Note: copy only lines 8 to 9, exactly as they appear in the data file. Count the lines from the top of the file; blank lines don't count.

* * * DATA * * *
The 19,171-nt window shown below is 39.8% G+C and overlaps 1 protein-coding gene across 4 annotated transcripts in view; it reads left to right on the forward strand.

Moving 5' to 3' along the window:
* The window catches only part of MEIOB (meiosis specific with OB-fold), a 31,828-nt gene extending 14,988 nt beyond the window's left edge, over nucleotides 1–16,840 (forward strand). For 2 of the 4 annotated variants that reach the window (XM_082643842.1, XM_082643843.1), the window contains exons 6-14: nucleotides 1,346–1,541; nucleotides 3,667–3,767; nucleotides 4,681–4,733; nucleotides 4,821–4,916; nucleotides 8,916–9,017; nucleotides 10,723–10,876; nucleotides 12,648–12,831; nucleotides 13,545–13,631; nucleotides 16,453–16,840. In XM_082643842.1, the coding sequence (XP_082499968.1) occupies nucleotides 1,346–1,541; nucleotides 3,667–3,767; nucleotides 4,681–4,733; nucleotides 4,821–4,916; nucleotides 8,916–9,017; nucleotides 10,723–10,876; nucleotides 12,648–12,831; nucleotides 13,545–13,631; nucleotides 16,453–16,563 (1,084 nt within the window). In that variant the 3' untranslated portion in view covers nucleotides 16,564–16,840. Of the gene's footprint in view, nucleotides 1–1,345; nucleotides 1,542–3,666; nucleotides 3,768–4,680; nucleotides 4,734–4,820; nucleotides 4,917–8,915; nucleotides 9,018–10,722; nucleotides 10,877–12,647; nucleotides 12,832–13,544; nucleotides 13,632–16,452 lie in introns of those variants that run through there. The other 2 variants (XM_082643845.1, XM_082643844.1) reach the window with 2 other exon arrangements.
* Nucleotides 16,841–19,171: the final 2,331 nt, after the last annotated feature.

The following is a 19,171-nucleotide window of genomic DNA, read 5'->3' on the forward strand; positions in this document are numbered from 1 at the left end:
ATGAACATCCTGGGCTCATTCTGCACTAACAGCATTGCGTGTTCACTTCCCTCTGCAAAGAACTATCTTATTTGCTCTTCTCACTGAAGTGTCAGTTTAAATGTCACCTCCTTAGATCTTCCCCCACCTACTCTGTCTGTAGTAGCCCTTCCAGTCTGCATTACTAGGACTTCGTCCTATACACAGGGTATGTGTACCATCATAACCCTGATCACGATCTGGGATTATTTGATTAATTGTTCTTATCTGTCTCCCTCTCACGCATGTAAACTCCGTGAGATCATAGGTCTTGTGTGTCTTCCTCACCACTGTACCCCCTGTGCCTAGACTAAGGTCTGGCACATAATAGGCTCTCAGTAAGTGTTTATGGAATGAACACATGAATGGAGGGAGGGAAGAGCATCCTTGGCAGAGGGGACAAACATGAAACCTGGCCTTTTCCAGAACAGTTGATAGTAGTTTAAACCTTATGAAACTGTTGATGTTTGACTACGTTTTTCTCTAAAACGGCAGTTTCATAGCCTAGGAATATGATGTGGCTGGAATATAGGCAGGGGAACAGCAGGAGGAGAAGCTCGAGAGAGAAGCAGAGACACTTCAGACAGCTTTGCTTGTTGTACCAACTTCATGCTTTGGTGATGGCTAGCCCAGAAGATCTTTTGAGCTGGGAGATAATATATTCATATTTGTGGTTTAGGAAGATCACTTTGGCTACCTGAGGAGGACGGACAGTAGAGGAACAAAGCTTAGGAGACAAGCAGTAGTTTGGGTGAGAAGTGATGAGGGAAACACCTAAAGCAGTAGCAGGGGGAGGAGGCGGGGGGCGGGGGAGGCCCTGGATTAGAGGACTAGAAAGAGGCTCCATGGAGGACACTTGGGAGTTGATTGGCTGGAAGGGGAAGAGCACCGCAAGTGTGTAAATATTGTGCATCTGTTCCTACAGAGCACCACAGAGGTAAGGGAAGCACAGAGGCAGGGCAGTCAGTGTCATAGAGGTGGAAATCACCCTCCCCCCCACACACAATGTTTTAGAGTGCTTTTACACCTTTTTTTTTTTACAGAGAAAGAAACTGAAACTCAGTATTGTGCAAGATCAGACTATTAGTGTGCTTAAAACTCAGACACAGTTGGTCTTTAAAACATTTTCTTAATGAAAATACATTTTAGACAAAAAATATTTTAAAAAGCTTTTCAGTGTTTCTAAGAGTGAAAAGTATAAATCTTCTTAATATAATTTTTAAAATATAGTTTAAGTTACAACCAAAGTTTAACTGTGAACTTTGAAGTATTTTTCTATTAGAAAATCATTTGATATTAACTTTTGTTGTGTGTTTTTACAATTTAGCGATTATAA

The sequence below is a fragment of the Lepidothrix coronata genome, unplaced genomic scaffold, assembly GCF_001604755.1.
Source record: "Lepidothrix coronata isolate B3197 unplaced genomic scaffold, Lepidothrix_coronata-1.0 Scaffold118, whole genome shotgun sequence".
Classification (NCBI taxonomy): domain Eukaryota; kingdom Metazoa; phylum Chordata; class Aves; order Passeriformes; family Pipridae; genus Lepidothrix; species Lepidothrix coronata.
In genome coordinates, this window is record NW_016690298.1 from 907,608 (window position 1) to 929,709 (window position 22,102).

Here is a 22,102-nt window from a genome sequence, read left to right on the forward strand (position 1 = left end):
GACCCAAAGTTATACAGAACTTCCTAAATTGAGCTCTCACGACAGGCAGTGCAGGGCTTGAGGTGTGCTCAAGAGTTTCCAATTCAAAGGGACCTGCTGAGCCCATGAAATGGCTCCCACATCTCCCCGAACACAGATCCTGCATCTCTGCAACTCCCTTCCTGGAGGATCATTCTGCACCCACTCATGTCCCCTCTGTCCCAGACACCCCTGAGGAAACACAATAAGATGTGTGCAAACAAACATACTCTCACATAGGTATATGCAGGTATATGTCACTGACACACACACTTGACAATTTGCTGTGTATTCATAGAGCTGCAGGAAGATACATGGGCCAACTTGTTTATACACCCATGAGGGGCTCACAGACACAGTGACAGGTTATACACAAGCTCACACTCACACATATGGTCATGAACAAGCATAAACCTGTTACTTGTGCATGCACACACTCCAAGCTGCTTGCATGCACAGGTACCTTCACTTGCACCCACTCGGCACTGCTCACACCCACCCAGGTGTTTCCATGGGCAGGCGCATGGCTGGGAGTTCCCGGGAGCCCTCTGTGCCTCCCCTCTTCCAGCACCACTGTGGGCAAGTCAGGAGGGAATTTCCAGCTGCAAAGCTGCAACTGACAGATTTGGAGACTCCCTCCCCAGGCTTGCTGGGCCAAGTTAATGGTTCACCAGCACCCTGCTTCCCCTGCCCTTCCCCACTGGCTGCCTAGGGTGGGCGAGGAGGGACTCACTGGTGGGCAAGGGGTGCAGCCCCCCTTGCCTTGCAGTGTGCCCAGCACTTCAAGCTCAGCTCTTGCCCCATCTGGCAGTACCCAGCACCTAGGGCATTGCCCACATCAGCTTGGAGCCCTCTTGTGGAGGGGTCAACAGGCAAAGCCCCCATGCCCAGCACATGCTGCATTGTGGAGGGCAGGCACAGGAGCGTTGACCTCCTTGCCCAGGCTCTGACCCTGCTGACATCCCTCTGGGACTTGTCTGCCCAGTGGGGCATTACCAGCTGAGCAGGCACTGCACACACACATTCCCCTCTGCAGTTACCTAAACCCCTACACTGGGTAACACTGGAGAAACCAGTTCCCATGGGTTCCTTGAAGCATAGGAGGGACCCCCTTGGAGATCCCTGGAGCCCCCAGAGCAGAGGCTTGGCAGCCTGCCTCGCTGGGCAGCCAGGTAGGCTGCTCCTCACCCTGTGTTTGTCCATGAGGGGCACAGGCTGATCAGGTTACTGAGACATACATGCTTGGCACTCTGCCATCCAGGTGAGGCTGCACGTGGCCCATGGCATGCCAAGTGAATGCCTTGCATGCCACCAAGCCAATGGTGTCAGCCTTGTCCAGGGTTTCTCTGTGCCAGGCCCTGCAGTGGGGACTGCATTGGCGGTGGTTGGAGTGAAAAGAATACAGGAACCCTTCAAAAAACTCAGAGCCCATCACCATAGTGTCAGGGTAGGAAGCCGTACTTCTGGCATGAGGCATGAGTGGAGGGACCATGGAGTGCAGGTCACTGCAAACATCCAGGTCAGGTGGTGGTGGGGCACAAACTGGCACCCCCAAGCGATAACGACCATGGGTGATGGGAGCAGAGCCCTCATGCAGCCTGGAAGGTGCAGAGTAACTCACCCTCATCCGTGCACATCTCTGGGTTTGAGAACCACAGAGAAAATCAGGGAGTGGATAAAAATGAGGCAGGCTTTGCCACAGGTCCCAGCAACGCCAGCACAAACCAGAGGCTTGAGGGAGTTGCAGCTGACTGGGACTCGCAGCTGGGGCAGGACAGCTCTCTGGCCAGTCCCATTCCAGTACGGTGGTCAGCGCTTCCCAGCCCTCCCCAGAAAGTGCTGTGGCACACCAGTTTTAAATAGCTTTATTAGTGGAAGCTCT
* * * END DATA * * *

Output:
Source record: "Lepidothrix coronata isolate B3197 unplaced genomic scaffold, Lepidothrix_coronata-1.0 Scaffold118, whole genome shotgun sequence".
Classification (NCBI taxonomy): domain Eukaryota; kingdom Metazoa; phylum Chordata; class Aves; order Passeriformes; family Pipridae; genus Lepidothrix; species Lepidothrix coronata.